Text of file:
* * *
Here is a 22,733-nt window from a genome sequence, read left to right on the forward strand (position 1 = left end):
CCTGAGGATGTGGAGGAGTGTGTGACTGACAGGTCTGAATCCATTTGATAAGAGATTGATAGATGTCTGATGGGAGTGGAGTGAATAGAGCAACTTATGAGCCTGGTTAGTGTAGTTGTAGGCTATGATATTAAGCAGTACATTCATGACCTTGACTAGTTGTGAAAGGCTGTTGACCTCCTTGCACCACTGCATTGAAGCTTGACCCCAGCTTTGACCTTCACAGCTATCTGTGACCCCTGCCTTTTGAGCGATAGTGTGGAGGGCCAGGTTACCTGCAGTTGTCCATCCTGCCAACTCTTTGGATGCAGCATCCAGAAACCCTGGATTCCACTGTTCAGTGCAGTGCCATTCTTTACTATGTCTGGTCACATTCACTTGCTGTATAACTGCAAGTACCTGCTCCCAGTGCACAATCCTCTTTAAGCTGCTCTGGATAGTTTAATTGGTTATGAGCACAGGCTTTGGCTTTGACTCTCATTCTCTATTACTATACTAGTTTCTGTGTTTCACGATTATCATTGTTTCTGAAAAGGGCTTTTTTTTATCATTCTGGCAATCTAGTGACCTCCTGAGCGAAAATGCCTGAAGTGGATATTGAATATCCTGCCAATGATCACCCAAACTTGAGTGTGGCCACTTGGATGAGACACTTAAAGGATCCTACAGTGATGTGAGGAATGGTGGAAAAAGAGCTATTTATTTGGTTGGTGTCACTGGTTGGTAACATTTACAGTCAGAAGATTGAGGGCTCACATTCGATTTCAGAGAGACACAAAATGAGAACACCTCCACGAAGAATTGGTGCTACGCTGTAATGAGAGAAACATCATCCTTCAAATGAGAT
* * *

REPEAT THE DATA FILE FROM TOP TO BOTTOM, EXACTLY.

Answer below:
Here is a 22,733-nt window from a genome sequence, read left to right on the forward strand (position 1 = left end):
CCTGAGGATGTGGAGGAGTGTGTGACTGACAGGTCTGAATCCATTTGATAAGAGATTGATAGATGTCTGATGGGAGTGGAGTGAATAGAGCAACTTATGAGCCTGGTTAGTGTAGTTGTAGGCTATGATATTAAGCAGTACATTCATGACCTTGACTAGTTGTGAAAGGCTGTTGACCTCCTTGCACCACTGCATTGAAGCTTGACCCCAGCTTTGACCTTCACAGCTATCTGTGACCCCTGCCTTTTGAGCGATAGTGTGGAGGGCCAGGTTACCTGCAGTTGTCCATCCTGCCAACTCTTTGGATGCAGCATCCAGAAACCCTGGATTCCACTGTTCAGTGCAGTGCCATTCTTTACTATGTCTGGTCACATTCACTTGCTGTATAACTGCAAGTACCTGCTCCCAGTGCACAATCCTCTTTAAGCTGCTCTGGATAGTTTAATTGGTTATGAGCACAGGCTTTGGCTTTGACTCTCATTCTCTATTACTATACTAGTTTCTGTGTTTCACGATTATCATTGTTTCTGAAAAGGGCTTTTTTTTATCATTCTGGCAATCTAGTGACCTCCTGAGCGAAAATGCCTGAAGTGGATATTGAATATCCTGCCAATGATCACCCAAACTTGAGTGTGGCCACTTGGATGAGACACTTAAAGGATCCTACAGTGATGTGAGGAATGGTGGAAAAAGAGCTATTTATTTGGTTGGTGTCACTGGTTGGTAACATTTACAGTCAGAAGATTGAGGGCTCACATTCGATTTCAGAGAGACACAAAATGAGAACACCTCCACGAAGAATTGGTGCTACGCTGTAATGAGAGAAACATCATCCTTCAAATGAGAT